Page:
Sunday Shopping Returns to Hungary
Last week, the Hungarian Parliament withdrew the law on the mandatory, Sunday closures for retail shops. The regulation, which provided a guarantee to workers in the retail sector that they would have a day off on Sunday, had been in effect since March 15, 2015. Now Hungary’s retail sector is again open for business on Sundays.
This seemingly trivial issue speaks volumes about the governing party’s key to success. That is, if the people don’t like your decisions, be prepared to change.
Let’s recap the issue: In 2014, when the governing parties, on the initiation of the Christian Democrats, accepted the law on mandatory Sunday shop closures, the aim was to guarantee retail-sector workers a day off, a day that families could count on being free, no matter what. In exchange, it asked for solidarity from Hungary’s consumers as they adapted to the inconveniences that came with the decision.
Sunday closures are not unusual. A study from EuroCommerce showed that many European countries have instituted similar laws. Retail shops in Austria, France, Germany, Netherlands, Norway, France and Turkey remain closed, while Finland, Iceland and Spain also limited Sunday opening hours.
Nor are shop closures a particularly conservative idea. Usually, unions and left-leaning political parties demand either less hours or guaranteed, regular days off, while groups on the right tend to favor a less regulated retail sector.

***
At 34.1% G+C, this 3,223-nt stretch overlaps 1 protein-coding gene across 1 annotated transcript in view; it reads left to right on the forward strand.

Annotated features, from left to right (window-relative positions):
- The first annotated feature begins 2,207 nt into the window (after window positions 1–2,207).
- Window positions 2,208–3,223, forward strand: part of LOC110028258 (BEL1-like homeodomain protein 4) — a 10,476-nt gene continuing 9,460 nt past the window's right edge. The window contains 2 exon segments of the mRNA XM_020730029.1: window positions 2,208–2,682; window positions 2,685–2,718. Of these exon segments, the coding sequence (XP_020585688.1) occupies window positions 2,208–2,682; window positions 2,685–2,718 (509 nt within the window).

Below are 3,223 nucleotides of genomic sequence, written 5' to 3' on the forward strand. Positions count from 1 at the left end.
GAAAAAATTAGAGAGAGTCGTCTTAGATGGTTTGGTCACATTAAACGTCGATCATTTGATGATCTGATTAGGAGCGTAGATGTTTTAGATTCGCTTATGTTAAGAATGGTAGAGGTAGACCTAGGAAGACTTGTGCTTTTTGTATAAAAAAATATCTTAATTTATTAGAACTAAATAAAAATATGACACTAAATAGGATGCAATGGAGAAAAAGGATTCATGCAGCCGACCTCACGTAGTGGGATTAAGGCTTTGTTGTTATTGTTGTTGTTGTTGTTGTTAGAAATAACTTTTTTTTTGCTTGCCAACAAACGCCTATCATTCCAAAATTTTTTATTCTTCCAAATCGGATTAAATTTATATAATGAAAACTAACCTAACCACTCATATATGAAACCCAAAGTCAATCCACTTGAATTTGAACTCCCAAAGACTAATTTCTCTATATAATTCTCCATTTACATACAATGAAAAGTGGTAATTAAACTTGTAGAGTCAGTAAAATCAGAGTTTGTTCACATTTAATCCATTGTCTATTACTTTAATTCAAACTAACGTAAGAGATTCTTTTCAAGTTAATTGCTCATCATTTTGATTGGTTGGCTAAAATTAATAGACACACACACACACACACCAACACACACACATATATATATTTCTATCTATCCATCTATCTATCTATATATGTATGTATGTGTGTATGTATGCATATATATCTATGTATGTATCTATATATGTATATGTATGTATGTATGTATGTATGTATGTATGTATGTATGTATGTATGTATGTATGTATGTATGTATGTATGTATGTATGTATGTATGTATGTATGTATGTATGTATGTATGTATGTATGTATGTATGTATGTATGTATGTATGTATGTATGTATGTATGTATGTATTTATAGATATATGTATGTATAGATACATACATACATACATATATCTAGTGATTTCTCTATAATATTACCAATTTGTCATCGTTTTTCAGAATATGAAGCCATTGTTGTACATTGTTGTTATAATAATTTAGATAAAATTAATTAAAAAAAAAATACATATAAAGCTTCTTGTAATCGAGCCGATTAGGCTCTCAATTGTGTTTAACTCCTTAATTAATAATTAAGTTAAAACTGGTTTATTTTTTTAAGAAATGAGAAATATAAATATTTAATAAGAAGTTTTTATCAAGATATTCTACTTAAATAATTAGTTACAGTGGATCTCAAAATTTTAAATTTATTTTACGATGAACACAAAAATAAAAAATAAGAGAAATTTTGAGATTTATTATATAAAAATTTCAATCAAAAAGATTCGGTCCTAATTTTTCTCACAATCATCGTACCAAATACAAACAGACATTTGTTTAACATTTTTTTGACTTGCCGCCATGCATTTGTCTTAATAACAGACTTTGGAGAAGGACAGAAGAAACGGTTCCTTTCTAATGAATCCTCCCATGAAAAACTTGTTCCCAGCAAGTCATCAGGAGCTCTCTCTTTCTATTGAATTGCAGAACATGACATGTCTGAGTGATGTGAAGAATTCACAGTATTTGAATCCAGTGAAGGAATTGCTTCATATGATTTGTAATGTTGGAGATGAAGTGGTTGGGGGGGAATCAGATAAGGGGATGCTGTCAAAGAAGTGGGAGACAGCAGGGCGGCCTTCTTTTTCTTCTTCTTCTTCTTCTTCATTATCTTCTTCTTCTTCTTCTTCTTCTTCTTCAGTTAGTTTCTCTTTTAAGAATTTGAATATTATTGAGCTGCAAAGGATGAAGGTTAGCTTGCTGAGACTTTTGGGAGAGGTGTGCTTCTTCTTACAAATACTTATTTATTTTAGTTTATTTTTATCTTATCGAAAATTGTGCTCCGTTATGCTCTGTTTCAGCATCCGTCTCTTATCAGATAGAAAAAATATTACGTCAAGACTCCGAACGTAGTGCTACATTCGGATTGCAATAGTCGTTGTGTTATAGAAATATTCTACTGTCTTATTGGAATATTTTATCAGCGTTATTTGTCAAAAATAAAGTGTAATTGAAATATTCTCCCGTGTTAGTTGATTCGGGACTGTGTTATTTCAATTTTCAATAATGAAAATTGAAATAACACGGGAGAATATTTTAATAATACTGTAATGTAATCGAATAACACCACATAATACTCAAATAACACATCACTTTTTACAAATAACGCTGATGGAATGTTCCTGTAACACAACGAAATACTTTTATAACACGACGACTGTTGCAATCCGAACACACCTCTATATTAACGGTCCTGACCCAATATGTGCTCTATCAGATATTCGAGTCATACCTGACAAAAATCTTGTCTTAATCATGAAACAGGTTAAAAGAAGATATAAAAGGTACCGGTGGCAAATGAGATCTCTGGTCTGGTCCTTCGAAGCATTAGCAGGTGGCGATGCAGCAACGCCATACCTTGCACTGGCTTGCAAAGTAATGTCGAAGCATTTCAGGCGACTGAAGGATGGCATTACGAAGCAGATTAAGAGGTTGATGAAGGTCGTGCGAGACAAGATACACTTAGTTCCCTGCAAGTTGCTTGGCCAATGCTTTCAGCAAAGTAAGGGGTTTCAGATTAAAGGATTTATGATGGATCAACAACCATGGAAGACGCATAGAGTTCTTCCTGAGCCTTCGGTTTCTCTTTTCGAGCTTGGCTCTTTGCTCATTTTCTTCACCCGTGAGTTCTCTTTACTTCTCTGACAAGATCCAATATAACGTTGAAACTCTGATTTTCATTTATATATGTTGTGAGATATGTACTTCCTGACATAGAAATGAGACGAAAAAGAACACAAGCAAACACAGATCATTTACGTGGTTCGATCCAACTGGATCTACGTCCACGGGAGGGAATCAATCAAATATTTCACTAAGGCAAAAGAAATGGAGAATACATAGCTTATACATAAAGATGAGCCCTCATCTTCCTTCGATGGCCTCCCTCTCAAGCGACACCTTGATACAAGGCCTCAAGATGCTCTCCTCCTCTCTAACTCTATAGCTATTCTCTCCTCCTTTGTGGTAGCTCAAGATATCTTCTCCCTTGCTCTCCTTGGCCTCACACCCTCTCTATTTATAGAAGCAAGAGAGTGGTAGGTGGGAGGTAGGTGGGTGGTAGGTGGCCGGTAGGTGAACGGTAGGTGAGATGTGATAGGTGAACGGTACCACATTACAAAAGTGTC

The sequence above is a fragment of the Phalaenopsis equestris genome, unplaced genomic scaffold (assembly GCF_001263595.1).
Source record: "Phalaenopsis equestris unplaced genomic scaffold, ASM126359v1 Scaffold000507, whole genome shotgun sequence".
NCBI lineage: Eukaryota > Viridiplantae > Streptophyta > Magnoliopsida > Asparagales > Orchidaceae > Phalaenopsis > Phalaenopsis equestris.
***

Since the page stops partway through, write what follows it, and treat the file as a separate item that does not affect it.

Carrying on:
With the introduction of the measure, in accordance with the government’s pro-family policies and the Prime Minister’s “one step ahead for everyone” slogan, the government expected criticism, both economic and social. But we anticipated that, despite the critics, the mandatory Sunday closure would neither generate significant lay-offs nor decrease the sector’s performance. From society, we expected that Hungarian consumers would adjust their shopping patterns and eventually would support retail shop workers.
As shops closed down on Sundays, however, the government’s eyes and ears remained open and we continuously monitored the issue. It turned out we were right about the economic aspects: the sector quickly adapted to the changes. Data showed that employment increased by 1.8 percent and trade volume by 5.6 percent in 2015, effectively demolishing critics who predicted negative trends in employment and trade performance in the sector. All retail chains reported that they did not lay off a single employee because of Sunday closures.
Nonetheless, Hungary’s consumers saw it as an inconvenience. Polls clearly showed that as time passed, an increasing number expressed dislike for the measure. This data suggested that if a referendum were to be held on the Sunday closure, it most likely would have been voted down. So, instead of wasting time and resources on a referendum, the government decided to let the idea go, at least until public opinion changes.
Although Sunday closures did not damage the retail sector and retail-sector workers enjoyed a guaranteed free Sunday, the decision remained largely unpopular. Public opinion suggested that the government would be smart to revoke the regulation. Closing the retail sector on Sundays is not the first decision that Hungarian voters disagreed with, nor will it be the last. The government keeps its ears open to the voters. After all, that’s been a key to this government’s success.